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Kirstjen Nielsen learns a lesson on the limits of Trump's loyalty

Trump has made clear he sees loyalty as something he expects to receive, not bestow.
U.S. Department of Homeland Security Secretary Kirstjen Nielsen addresses a convention of state secretaries of state, Saturday, July 14, 2018, in...

Outgoing Homeland Security Secretary Kirstjen Nielsen did everything Donald Trump asked of her, up to and including separating children from the families and putting them in cages. Dana Milbank noted in his latest column:

Nobody debased herself quite as often as Nielsen did in her quest to keep the job, defending Trump after the "s---hole countries" and Charlottesville scandals, enduring frequent rebukes from Trump and leaks about her imminent firing, embracing his incendiary language and enduring his extralegal instincts, swallowing her moral misgivings to embrace the family-separation policy (while denying any such policy existed), and implausibly claiming that children weren't being put in cages. [...]No amount of public disgrace could deter her from serving the president's whims.

In theory, this may sound like the kind of debasement that would satisfy Trump, who prioritizes unflinching loyalty. And for a while, Nielsen's willingness to say and do anything to advance the White House's agenda likely extended her tenure at DHS.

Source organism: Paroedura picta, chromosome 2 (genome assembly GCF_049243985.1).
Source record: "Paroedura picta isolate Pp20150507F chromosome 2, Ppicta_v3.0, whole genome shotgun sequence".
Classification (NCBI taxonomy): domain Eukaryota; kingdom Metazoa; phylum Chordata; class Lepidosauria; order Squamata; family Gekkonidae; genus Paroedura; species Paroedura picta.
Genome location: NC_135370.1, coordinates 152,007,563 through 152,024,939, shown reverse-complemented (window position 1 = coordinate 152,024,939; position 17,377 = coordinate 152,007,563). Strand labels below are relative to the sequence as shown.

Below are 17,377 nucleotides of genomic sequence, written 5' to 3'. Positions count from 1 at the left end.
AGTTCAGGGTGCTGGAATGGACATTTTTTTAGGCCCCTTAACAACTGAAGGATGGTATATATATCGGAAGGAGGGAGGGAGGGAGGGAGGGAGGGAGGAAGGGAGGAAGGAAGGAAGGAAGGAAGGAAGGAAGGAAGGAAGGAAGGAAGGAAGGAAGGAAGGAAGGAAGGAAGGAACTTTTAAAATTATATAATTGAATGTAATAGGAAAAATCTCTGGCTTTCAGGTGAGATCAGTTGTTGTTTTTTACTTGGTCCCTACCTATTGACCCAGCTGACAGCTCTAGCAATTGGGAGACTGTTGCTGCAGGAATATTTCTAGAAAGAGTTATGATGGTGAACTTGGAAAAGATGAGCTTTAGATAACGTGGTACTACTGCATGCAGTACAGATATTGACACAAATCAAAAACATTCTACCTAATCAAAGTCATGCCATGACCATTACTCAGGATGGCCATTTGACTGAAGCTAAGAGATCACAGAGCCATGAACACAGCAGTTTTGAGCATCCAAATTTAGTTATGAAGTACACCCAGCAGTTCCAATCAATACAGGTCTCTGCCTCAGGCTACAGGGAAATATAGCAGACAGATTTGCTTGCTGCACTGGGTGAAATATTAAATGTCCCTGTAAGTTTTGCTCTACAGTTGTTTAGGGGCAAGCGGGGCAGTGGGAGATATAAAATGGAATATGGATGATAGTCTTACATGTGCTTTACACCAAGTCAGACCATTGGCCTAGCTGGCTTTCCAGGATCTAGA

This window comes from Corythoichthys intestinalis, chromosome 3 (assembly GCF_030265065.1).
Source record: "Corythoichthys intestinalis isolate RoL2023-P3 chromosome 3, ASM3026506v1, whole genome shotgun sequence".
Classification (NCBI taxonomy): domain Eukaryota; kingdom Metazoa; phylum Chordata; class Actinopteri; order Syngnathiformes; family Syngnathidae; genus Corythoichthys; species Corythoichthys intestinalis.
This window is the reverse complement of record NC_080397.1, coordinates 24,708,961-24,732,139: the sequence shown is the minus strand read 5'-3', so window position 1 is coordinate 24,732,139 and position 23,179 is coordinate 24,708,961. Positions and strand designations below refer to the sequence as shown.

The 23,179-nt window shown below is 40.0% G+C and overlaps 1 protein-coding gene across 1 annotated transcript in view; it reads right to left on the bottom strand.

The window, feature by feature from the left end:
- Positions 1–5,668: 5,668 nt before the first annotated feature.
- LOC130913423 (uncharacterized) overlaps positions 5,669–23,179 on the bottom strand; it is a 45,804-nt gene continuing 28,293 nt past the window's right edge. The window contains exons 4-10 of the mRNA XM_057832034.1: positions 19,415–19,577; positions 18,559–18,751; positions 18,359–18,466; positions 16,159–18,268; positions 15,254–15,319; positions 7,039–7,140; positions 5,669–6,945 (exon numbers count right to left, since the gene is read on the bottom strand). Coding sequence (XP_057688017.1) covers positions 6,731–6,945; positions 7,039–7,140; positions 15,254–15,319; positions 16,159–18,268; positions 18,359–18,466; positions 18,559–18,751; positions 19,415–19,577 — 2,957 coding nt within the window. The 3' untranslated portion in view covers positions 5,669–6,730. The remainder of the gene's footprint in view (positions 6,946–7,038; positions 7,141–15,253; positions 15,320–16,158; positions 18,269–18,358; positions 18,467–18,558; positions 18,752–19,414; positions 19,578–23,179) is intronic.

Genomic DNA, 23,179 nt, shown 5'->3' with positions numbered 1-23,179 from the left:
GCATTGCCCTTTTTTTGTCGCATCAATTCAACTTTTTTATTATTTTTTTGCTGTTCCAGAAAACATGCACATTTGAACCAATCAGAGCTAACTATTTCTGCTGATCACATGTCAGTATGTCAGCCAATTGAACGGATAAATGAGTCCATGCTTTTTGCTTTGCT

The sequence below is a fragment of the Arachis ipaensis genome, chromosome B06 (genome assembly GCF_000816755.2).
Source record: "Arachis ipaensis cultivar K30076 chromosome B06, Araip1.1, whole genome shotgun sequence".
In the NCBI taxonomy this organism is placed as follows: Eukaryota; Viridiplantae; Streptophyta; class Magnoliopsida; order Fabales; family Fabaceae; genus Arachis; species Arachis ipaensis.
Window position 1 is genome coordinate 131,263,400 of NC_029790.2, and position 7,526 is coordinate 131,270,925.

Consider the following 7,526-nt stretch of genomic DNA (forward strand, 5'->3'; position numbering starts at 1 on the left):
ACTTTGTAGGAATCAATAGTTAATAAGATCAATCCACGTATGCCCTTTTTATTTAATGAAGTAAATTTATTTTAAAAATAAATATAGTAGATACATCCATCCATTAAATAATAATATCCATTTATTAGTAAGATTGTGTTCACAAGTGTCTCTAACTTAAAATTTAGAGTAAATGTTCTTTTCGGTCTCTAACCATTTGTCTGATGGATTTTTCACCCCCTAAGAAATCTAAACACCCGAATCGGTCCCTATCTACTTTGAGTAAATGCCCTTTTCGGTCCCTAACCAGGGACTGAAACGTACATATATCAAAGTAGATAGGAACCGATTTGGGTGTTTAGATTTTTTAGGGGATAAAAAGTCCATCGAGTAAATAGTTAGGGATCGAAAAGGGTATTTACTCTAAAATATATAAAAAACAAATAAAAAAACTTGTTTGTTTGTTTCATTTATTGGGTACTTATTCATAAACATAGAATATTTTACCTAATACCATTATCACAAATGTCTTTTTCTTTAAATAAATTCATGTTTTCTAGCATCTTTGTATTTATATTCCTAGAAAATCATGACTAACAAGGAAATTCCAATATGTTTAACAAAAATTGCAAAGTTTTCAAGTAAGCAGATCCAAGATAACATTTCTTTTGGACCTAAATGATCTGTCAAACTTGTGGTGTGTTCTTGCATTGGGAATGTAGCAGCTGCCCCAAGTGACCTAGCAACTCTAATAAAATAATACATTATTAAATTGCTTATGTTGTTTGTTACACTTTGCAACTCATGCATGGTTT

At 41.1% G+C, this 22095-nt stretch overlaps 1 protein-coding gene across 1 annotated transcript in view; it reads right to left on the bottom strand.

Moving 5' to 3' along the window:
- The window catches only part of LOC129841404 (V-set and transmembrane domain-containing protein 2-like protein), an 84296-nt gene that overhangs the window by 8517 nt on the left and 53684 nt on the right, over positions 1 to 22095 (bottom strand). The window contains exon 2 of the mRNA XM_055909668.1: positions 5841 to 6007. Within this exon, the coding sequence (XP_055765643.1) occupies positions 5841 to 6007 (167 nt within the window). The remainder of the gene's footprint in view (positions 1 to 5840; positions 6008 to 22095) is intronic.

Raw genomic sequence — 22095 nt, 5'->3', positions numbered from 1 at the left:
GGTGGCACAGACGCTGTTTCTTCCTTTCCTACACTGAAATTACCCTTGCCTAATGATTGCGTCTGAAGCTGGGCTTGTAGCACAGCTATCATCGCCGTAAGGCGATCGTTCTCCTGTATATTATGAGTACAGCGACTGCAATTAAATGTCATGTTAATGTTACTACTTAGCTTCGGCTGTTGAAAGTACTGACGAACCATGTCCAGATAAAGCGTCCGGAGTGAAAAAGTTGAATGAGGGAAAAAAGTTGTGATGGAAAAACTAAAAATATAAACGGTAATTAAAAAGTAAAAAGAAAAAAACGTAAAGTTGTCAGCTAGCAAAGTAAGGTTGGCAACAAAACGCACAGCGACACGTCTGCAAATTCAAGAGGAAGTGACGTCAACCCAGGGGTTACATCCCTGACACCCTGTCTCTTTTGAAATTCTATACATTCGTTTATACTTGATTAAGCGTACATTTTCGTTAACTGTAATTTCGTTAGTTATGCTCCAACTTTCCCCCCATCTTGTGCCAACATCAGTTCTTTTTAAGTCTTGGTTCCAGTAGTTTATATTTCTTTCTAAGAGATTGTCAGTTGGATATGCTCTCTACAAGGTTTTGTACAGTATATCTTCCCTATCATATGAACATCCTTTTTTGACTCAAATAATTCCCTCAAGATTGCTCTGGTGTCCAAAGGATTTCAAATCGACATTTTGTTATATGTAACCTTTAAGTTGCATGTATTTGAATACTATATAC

But as many have learned before her, there are important limits to Trump's sense of loyalty.

Indeed, it's become a staple of the Republican's presidency, even in foreign policy. Politico reported last summer, "Foreign leaders are learning that hand-holding, golf games, military parades and other efforts to personally woo President Donald Trump do not guarantee that Trump won't burn them on key policy issues."

The article quoted one former White House official saying, "Trump is very selfish and I think he views flattery as a one-way street where he gets flattered and then there's no real reciprocal benefit going back the other direction."

This clearly applies to domestic affairs, too. Jeff Sessions went to great lengths during his tenure as attorney general to make the White House happy, and for his trouble, Trump humiliated and fired him. Reince Priebus was sycophantic in support of the president as chief of staff, and he too was ousted in embarrassing fashion.

As we discussed last year, Trump's brief political career has been marked, repeatedly, by his rejection of those who've shown him nothing but deference.

The president has made clear he sees loyalty as something he expects to receive, not bestow.